Greg Egan's Perihelion Summer is a story of people struggling to adapt to a suddenly alien environment, and the friendships and alliances they forge as they try to find their way in a world where the old maps have lost their meaning.
Taraxippus is coming: a black hole one tenth the mass of the sun is about to enter the solar system.
Matt and his friends are taking no chances. They board a mobile aquaculture rig, the Mandjet, self-sustaining in food, power and fresh water, and decide to sit out the encounter off-shore. As Taraxippus draws nearer, new observations throw the original predictions for its trajectory into doubt, and by the time it leaves the solar system, the conditions of life across the globe will be changed forever.
Praise for Perihelion Summer
“Egan here doubles down on climate change with his typically rigorous exploration of a cosmic accident’s effect on Earth and all its people. His characters are sharp and funny and their courageous response to the massive challenge they face works as a spur to cause us to think—why couldn’t we do as well with our own great challenge? This is what the best science fiction can do that no other genre can, and we need it now more than ever. Bravo!” — Kim Stanley Robinson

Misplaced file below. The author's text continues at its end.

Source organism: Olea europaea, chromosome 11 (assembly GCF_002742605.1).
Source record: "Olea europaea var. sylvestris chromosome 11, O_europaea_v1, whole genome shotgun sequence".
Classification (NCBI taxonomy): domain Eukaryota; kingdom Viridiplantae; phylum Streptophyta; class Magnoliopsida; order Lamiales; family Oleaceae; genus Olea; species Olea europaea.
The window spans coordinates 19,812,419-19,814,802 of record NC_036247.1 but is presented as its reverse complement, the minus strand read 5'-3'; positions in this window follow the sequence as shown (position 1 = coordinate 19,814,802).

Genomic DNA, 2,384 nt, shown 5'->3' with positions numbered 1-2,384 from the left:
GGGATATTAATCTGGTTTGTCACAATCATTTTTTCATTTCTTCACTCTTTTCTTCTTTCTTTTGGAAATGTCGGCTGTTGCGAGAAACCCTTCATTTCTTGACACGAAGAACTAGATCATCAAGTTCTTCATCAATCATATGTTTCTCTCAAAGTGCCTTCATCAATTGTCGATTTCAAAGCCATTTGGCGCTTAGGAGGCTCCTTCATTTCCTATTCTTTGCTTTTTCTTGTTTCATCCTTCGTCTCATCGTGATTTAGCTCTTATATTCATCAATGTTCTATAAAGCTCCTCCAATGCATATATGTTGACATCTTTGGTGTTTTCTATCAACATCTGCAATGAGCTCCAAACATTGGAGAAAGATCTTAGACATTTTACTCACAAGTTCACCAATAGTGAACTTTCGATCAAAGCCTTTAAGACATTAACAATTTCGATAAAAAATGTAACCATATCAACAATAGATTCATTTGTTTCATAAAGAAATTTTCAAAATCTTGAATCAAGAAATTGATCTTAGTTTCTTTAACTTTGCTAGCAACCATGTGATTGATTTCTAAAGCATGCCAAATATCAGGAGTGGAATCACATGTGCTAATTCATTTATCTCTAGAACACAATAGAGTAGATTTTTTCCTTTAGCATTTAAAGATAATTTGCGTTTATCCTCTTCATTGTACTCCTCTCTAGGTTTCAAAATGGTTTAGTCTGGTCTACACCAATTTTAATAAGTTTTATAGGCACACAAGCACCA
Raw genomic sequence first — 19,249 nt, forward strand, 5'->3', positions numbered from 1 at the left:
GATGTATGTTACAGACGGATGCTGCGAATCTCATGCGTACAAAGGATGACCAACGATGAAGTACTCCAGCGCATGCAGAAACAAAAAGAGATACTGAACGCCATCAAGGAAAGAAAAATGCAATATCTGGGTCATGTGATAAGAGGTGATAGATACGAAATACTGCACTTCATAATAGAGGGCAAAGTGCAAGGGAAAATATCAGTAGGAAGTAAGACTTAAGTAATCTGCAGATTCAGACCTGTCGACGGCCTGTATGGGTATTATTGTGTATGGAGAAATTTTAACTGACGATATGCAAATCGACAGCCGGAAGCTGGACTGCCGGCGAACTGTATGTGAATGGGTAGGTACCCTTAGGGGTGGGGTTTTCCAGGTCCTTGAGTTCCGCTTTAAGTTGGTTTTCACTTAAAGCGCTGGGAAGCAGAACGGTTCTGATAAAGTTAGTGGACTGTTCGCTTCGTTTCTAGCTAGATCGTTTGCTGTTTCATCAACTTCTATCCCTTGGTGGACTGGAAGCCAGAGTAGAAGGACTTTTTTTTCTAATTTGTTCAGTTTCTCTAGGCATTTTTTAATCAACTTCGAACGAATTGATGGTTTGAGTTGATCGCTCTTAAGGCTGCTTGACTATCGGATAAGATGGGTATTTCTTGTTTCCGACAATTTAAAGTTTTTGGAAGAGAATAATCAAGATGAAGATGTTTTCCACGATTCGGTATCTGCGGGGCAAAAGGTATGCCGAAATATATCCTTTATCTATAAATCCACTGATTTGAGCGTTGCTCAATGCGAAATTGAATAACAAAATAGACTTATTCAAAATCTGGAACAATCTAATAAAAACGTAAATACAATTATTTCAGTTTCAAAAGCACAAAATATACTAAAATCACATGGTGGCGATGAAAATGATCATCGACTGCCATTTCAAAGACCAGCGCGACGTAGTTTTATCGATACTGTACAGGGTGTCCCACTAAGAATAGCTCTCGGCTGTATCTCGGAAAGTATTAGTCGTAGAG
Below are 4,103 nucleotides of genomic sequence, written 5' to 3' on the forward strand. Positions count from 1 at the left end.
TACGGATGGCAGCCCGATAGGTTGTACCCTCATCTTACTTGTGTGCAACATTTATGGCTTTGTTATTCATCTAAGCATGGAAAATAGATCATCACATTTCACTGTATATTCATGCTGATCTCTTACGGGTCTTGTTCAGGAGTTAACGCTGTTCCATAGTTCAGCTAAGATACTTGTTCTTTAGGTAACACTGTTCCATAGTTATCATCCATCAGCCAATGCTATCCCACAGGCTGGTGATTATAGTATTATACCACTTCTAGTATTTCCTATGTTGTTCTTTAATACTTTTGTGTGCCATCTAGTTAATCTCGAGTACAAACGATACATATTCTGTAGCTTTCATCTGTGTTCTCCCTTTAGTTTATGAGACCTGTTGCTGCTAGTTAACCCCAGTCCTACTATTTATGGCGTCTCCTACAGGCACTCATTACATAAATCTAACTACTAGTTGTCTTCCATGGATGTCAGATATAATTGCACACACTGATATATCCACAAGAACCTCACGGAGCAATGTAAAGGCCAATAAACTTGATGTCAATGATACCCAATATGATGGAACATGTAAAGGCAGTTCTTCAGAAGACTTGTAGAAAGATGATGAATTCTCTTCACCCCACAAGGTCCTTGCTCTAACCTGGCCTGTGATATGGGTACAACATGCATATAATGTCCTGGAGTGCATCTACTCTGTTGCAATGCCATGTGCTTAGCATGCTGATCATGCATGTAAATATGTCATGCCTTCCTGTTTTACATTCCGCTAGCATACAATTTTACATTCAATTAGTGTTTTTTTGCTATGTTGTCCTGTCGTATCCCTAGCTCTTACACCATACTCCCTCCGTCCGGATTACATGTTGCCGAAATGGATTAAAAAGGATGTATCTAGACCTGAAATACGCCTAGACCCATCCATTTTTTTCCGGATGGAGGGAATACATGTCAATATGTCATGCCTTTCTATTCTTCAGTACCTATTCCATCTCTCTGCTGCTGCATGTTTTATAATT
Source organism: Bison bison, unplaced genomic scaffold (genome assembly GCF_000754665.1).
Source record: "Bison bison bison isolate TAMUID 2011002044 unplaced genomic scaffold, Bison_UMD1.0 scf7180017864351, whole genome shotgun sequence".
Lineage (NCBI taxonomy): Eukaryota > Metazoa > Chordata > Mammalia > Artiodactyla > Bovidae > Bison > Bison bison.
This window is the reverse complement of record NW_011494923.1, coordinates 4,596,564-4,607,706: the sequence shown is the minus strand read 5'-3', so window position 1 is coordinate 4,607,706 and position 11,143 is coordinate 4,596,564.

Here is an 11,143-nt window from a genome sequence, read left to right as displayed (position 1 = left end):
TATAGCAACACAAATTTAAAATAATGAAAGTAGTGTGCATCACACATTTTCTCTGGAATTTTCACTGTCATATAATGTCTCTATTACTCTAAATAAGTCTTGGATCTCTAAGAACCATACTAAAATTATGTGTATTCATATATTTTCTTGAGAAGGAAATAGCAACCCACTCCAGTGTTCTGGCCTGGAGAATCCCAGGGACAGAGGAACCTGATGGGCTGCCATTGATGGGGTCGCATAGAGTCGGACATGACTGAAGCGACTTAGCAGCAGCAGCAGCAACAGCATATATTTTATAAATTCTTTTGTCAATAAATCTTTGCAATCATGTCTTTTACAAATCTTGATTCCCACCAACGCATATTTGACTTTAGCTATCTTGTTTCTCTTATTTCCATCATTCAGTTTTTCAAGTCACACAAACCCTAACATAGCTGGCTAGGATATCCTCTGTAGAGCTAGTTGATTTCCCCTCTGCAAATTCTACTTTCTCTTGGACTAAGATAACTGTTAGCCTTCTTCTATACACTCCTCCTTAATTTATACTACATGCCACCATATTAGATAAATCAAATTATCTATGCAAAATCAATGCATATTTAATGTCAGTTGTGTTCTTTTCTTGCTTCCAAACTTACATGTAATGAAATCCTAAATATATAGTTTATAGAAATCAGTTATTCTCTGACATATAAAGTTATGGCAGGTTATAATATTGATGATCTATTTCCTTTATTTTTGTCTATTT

At the Publisher's request, this title is being sold without Digital Rights Management Software (DRM) applied.
Hugo-winner Egan (Phoresis) postulates a bleak too-near future in this hard SF apocalyptic tale of abrupt climate change sparked by a binary black hole rapidly approaching Earth. Young Australian scientist Matt Fleming is testing a new kind of aquaculture with the Mandjet, an innovative "floating fish farm" that can withstand sea level changes. As a fearfully hot summer and an equally violent winter cause crop failures and widespread disaster across the planet, Matt struggles to bring his parents and sister to relative safety on Mandjet, battling both the Australian government's lack of preparation and his relatives' personal denial of the looming tragedy. Traveling with a ragtag flotilla to Antarctica, Matt and his shipmates develop a grim plan for survival that seems to be humankind's only hope of enduring Earth's rapid collapse. Egan's rapid-fire plot, full of convincing scientific detail, and his sympathetically drawn characters of various races and backgrounds make this a vivid commentary both on societies' stubborn refusal to face an environmental threat and individuals' determination to survive it.